Tuesday, April 26, 2011

7 NEW Tips for Running a Twitter Giveaway

I've written before about running competitions for link building, but given the increasingly important role of Twitter in online marketing and SEO, it's time to address a popular mechanic: Twitter competitions.
Historically, there were two particular reasons to run competitions through Twitter: firstly to increase the number of followers (and hence, the influence) of a Twitter account. The other important reason was usually branding: a competition that successfully 'goes viral' would introduce the brand and the website to huge numbers of new people.
However, now that social media data is used by search engines and appears to have some influence in their rankings, sites like Twitter are no longer just an adjunct to search marketing - but must be a part of SEO strategy.
Various posts abound with guidance for running a competition on the site, including from Mashable and Social Mouths. These focus mainly on the 'older reasons' for running a competition, but the workflow is still similar: define the prize, the start & end dates and - crucially - the entry mechanism.
The method of entering might be one of:
  • following a particular account
  • mentioning the account name in a tweet
  • using a particular hashtag in a tweet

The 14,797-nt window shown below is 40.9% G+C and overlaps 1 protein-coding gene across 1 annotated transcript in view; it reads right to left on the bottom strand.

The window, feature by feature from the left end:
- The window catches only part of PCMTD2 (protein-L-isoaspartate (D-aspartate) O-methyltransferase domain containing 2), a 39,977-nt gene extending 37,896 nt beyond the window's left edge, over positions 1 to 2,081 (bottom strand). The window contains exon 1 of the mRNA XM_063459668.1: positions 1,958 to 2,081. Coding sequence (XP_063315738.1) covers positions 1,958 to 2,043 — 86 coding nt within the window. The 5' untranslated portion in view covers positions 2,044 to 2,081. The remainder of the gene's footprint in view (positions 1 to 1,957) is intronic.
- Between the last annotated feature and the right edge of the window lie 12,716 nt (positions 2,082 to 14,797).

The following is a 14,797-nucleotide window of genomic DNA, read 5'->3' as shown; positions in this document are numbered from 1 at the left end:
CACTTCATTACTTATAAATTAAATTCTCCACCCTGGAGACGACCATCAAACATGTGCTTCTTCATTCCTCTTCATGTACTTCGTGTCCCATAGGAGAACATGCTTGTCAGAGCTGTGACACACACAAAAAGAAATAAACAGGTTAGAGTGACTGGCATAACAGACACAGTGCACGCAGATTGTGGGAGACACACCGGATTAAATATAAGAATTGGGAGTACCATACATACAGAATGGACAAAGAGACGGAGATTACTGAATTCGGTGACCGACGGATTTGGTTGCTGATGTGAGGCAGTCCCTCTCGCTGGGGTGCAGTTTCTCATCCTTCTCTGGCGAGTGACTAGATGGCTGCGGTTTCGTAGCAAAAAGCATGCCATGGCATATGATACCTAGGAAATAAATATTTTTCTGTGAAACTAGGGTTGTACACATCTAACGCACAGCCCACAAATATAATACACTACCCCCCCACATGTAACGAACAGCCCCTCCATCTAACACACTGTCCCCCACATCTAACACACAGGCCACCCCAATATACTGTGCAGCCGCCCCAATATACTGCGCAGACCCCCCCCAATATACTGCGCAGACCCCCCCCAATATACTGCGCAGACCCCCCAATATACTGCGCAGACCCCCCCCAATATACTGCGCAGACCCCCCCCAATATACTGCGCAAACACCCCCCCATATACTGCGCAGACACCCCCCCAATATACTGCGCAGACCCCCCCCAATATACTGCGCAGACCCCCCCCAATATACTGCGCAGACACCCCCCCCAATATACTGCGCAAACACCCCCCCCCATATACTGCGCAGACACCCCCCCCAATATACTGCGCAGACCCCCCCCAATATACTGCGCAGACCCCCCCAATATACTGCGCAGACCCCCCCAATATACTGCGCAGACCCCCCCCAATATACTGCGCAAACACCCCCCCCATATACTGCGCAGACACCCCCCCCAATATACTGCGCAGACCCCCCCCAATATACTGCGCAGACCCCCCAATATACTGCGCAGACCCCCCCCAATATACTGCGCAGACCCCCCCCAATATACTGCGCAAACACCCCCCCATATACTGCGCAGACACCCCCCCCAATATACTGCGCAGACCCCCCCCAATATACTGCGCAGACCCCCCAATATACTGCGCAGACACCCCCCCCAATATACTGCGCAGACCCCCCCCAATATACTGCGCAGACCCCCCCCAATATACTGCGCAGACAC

• retweeting a whole message
At the most basic level, if we're actually going to get any SEO value from the competition, then we need the entrants to include a link to a particular page on the site, which leads us to:
Tip 1: People should link to the site from their tweet as a way of entering the competition.
Great, now we're getting on Google's radar with some social links to our site. You could implement this by giving people an exact tweet to copy and paste, but the requirements could be as simple as having to mention the company twitter account and a given URL in your tweet to be entered.
Links to the site are good, but if this competition is going to generate a real rankings bump for the linked page, then it makes sense to put this weight behind a real landing page. This could be done by tying the giveaway into a particular product or category from the site, then putting the promotion instructions on that product landing page, and making *that* the page that people should link to in their tweets.
Tip 2: A landing page from the site should also carry the competition information, and be the page that entrants link to.
After the competition has ended, this page will have the benefit of any weblinks / social links generated during the competition. (In addition, doing this keeps you white hat and above board - in contrast to the 'bait and switch' pulled by some sites who run a competition or publish link bait on a URL which is later 301ed to a commercial landing page - leaving lots of sites unwittingly linking to pages that they never intended to.)